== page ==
Receiving Wide Coverage ...
Farewell: Banks are unlikely to be throwing a lavish farewell party for Daniel Tarullo, the Federal Reserve's "de facto head of bank regulation" and, in the words of the Wall Street Journal, the "lead architect of postcrisis financial regulations," who announced Friday he plans to resign in early April. His departure "will remove from the policy-making debate one of the strongest voices for imposing safeguards on big banks and nonbanks to protect against another meltdown," the Journal said.
Tarullo's resignation, which opens a third vacancy on the Fed's seven-seat board, "is another step forward for the Trump administration's plan to ease rules for Wall Street," the Journal added, "It will also give the new administration a chance to quickly influence U.S. monetary policy." Wall Street Journal, Financial Times, New York Times, Washington Post, American Banker
Indeed, bank stocks jumped after Tarullo's resignation was announced. "The reaction inside banks was more muted, but likely no less gleeful," the Journal's Heard on the Street column noted. "For the past eight years, firms have done battle with Mr. Tarullo, a former law professor who emerged as the most powerful man on Wall Street. He devised the stress tests that made it harder for banks to return capital to investors, and oversaw risk rules that forced many firms out of once-profitable businesses."
Tarullo himself had some positive words about Trump's plans to roll back financial regulation. In an interview with the FT, discussing Trump's plans for overhauling Dodd-Frank, he said: "Those seven principles seem to me a perfectly good starting point for thinking about regulation."
Point man: Gary Cohn, President Trump's director of the National Economic Council, "has emerged as the most powerful economic policy maker in its early days," the Journal reports, and "is rapidly assembling a growing portfolio that could solidify his influence in the administration for the long term. The White House has designated Mr. Cohn to play a central role on taxes, infrastructure, financial regulation and replacing the Affordable Care Act." Wall Street Journal, New York Times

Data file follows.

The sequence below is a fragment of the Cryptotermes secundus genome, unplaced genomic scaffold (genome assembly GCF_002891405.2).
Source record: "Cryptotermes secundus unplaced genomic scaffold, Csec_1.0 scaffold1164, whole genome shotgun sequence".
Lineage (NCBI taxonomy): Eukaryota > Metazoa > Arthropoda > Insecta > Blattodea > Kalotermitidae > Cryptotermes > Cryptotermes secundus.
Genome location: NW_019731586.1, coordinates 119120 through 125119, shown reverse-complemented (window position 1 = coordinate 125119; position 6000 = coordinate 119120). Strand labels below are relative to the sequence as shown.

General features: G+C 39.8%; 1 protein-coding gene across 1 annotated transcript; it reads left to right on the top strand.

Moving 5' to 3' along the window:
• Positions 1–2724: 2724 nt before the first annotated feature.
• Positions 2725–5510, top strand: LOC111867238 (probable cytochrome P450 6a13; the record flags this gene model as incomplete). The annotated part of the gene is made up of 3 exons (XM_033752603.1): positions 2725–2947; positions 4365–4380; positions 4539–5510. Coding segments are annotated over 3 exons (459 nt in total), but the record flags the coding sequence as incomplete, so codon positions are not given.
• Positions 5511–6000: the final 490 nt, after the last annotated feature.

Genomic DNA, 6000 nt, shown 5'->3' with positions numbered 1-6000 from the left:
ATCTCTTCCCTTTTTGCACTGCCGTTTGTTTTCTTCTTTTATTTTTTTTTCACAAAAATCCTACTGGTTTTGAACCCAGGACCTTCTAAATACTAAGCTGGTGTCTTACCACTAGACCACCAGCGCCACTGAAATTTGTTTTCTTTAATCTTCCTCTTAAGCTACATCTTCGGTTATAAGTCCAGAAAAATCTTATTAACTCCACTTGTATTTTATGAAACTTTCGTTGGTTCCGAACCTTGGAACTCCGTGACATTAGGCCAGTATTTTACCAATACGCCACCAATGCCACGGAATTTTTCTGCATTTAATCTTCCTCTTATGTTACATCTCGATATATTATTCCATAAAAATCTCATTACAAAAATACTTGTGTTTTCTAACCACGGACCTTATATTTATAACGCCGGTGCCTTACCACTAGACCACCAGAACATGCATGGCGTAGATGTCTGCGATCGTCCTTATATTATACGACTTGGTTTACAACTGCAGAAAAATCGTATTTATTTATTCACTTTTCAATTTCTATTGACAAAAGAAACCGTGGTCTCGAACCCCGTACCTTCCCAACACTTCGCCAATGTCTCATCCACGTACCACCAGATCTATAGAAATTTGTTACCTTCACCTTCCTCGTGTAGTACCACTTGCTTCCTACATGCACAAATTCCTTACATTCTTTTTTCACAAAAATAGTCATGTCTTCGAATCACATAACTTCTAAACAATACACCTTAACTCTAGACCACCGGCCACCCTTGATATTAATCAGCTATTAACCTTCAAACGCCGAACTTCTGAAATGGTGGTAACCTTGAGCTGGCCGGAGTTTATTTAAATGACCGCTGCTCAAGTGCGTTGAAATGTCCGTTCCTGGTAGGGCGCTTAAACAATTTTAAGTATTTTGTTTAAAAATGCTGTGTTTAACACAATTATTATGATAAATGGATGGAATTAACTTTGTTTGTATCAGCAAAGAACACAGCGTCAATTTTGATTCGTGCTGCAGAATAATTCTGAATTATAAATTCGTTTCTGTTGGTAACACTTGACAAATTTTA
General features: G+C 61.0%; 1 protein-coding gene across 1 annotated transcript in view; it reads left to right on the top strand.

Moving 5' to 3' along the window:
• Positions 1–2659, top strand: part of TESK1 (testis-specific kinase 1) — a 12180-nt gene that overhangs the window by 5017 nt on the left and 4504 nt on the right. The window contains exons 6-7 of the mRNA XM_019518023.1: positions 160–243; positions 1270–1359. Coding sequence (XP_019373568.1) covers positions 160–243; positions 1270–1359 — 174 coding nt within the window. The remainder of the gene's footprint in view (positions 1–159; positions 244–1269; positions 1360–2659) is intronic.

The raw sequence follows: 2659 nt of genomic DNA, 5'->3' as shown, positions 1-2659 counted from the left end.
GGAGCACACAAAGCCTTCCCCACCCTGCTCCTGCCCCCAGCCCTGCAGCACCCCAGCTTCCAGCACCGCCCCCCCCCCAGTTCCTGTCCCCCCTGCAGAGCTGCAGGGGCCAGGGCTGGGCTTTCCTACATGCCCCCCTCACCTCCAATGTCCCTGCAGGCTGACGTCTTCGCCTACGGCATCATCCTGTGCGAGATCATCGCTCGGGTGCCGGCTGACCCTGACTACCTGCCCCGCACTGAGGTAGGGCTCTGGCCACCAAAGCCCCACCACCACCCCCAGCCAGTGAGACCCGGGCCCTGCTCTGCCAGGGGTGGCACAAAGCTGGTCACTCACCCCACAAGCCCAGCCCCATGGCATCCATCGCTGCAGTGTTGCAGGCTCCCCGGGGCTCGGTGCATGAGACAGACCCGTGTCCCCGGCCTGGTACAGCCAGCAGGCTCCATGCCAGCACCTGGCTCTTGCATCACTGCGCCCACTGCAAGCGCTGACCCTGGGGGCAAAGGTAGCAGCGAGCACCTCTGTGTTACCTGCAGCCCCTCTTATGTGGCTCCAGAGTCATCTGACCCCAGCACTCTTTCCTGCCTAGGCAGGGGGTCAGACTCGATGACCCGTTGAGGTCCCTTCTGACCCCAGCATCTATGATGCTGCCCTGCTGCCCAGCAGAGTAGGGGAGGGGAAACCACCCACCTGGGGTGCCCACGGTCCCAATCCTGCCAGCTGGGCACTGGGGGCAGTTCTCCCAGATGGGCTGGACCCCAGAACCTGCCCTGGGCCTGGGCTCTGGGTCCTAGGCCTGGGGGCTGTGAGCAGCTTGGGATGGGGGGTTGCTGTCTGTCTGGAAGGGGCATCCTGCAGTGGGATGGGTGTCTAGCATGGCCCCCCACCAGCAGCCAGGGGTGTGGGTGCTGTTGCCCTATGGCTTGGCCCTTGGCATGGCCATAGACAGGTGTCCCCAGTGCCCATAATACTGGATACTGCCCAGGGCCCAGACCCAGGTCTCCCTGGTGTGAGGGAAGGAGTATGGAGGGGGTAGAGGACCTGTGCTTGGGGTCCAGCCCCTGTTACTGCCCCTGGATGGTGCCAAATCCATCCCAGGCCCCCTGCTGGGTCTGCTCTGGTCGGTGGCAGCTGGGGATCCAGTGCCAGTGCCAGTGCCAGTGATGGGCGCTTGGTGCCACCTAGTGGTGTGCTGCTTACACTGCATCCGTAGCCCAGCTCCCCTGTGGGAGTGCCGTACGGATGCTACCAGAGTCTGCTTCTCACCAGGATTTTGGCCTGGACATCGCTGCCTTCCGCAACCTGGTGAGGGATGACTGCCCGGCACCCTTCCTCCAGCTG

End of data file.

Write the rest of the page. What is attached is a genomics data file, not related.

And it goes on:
One person who's not a member of the Gary Cohn fan club is Alan S. Blinder, a former Fed vice chairman and now an economics professor at Princeton. In an op-ed piece in the Journal, Blinder writes that "President Trump seems to be looking for places to direct his ire. Among his recent targets were consumers of financial services. That includes anyone with an individual retirement account, a bank account or a credit card." Given his Goldman Sachs pedigree, Blinder was hoping that Cohn would emerge as "the grown-up in the room. No such luck."
Democrats in the U.S. Senate aren't crazy about Cohn, either. Senators Elizabeth Warren of Massachusetts and Tammy Baldwin of Wisconsin wrote a letter to Cohn's former boss at Goldman, chairman and CEO Lloyd Blankfein, asking for "a full recounting of interactions between the pair" since Cohn left the firm to join the Trump administration, the Financial Times reports. "We are concerned that Mr Cohn ... will be unable to develop economic policies that will help middle-class families, and will instead favor Wall Street over Main Street," the letter said.
Wall Street Journal
Hackers target more banks: A growing number of recent cyberattacks on financial institutions, including those in the U.S., may be the work of North Korean hackers who were behind the 2014 attack on Sony, according to some researchers. "It is unclear to the researchers exactly how many banks were compromised or whether any suffered financial losses," the Journal reports, but the evidence suggests "that the group is broadening its banking attacks" beyond Asia. "Recent attacks on institutions in Poland are part of an international hacking effort targeting financial institutions in the U.S., Mexico and the United Kingdom."
Dear Abby: The Moneybeat column recounts some of the "good, great, and not-so-good" calls made over the past 30 years by Abby Joseph Cohen, the well-known Goldman Sachs investment strategist who announced her retirement last week.
Bargaining chip: The FT editorializes that the Volcker Rule is "a cumbersome regulation of questionable effectiveness," which could make it a "useful poker chip (or, if you prefer, sacrificial lamb) for legislators committed to strong bank regulations. The rule could be offered up in return for a hard commitment from the administration to maintain or, better, strengthen capital requirements. In an environment of political attrition, that would be a win-win proposition."
New York Times
The ups of down: Why falling home prices could be a good thing.
"When you're dealing with the economy, which is my realm, you have to be pragmatic. You have to be realistic to what's going on in the world and you have to be willing to adapt. I think that's my job, to advise the president on what is the right solution." — Gary Cohn, director of the National Economic Council